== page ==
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Rush to Open Sept. 11 Memorial Cost $500 Million, Agency Says

February 10, 2012

Feb. 9 (Bloomberg) -- Accelerating and redesigning World Trade Center projects so the Sept. 11 memorial could open by the 10th anniversary of the attacks cost about $500 million, a Port Authority of New York and New Jersey commissioner said.

The mass-transit terminal and subsurface infrastructure had to be “resequenced and accelerated” to meet the 2011 deadline, Vice Chairman Scott Rechler said in an interview today. The cost of those two projects, part of the almost $15 billion redevelopment of the Lower Manhattan site, has risen by $977 million since November 2008, according to an audit released Feb. 7. A majority of that increase was due to the rush to complete the memorial garden, Rechler said.

The specifications for the transit hub, designed by Spanish architect Santiago Calatrava, were only 70 percent complete when the project was bid, Rechler said. The decision to move ahead with incomplete plans was part of the “political and patriotic mission that was put in front of the Port Authority,” he said.

“At 70 percent complete, you know you’re going to have cost overruns,” he said. “This is one of the most complex construction jobs in the country, if not the world.”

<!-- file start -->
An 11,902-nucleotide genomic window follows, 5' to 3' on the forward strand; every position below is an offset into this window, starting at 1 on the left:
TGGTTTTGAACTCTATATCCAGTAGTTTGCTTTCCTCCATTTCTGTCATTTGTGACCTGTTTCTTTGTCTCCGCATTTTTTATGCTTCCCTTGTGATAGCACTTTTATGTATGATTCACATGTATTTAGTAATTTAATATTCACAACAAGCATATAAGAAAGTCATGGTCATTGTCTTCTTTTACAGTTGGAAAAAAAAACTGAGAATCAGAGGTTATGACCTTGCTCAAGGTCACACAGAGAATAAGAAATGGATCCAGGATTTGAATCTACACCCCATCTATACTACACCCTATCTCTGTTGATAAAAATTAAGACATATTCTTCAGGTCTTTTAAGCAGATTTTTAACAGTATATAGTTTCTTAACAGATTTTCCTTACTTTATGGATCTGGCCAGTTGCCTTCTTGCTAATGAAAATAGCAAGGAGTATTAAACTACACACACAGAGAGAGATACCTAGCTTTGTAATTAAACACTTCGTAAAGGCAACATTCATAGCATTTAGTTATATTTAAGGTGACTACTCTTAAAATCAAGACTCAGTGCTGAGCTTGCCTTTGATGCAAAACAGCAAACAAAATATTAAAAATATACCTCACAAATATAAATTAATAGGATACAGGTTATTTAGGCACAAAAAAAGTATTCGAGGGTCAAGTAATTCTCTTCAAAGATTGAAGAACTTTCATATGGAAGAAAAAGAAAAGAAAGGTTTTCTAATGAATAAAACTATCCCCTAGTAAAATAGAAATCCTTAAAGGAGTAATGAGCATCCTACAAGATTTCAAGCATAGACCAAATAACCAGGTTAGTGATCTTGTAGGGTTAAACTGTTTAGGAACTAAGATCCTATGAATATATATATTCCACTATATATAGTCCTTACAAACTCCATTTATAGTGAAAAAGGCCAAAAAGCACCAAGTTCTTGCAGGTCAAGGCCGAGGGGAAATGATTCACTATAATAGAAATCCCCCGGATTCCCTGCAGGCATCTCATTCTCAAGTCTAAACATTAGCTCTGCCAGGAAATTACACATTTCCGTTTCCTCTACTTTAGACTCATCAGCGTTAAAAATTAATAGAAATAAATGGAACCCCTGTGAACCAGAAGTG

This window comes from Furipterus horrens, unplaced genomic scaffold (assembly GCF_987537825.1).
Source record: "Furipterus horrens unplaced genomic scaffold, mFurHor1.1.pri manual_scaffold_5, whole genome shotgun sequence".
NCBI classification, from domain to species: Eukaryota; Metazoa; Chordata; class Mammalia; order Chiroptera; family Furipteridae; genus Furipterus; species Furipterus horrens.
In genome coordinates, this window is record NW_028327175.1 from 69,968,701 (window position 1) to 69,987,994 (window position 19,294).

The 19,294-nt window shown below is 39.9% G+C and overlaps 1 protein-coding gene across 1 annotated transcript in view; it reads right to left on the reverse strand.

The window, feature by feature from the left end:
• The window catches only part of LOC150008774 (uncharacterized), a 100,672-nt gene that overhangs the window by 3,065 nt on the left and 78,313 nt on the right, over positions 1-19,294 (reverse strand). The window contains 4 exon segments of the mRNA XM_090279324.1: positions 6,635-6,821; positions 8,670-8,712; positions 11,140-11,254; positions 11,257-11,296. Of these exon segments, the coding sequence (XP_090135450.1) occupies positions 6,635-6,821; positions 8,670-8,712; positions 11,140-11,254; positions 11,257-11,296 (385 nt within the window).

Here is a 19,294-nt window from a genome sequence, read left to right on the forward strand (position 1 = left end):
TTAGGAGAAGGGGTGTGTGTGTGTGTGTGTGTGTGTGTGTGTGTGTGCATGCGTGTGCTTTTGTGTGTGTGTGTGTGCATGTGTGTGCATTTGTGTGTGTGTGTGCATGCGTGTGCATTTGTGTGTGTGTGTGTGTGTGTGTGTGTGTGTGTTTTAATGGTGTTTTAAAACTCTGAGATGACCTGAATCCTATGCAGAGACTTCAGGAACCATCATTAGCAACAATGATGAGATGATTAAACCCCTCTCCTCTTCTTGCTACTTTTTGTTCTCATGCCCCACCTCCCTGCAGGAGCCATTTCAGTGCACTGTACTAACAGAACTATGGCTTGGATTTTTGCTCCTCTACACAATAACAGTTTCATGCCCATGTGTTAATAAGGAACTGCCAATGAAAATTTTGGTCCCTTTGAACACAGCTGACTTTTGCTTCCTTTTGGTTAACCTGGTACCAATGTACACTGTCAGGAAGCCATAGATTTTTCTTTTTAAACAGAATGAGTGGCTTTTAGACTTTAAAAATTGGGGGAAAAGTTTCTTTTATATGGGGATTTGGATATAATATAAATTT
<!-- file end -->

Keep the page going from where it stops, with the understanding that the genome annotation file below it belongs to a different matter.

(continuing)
Rechler and authority Chairman David Samson today spoke to reporters before a board meeting, two days after the release of the audit. Ordered by New York Governor Andrew Cuomo and New Jersey Governor Chris Christie in August, the financial review showed the entire project could cost as much as $14.8 billion, up from $11 billion estimated in 2008.

‘Challenged and Dysfunctional’

The audit called the agency, which oversees the metropolitan area’s airports, shipping terminals and interstate bridges and tunnels, “a challenged and dysfunctional organization” with $19.5 billion in debt and growing.

New York City Mayor Michael Bloomberg yesterday said not opening the memorial by the anniversary would have been an “embarrassment around the world,” and that “the Port Authority had to deliver.”

Most of the increase to $14.8 billion isn’t due to cost overruns, Samson said. The reason is that the authority took on jobs, including the memorial and subway and security improvements that are supposed to be paid for by third parties, including the city, the Metropolitan Transportation Authority and the National Sept. 11 Memorial & Museum Foundation. The net cost to the authority rose by $1.7 billion to about $7.7 billion, the report said.

That $1.7 billion increase includes $537 million for the transit hub and $440 million for the infrastructure, the audit said.

The cost of 1 World Trade Center, the 1,776-foot tower slated for completion next year, was estimated in the audit to cost $3.9 billion, a 27 percent jump from the $3.1 billion estimate the authority made in 2008. Some of that is because the earlier projection didn’t include leasing commission and tenant fit-out costs, the commissioners said.

--Editor: Mark Schoifet, Mark Tannenbaum

To contact the reporter on this story: David M. Levitt in New York at

To contact the editors responsible for this story: Daniel Taub at; Mark Tannenbaum at

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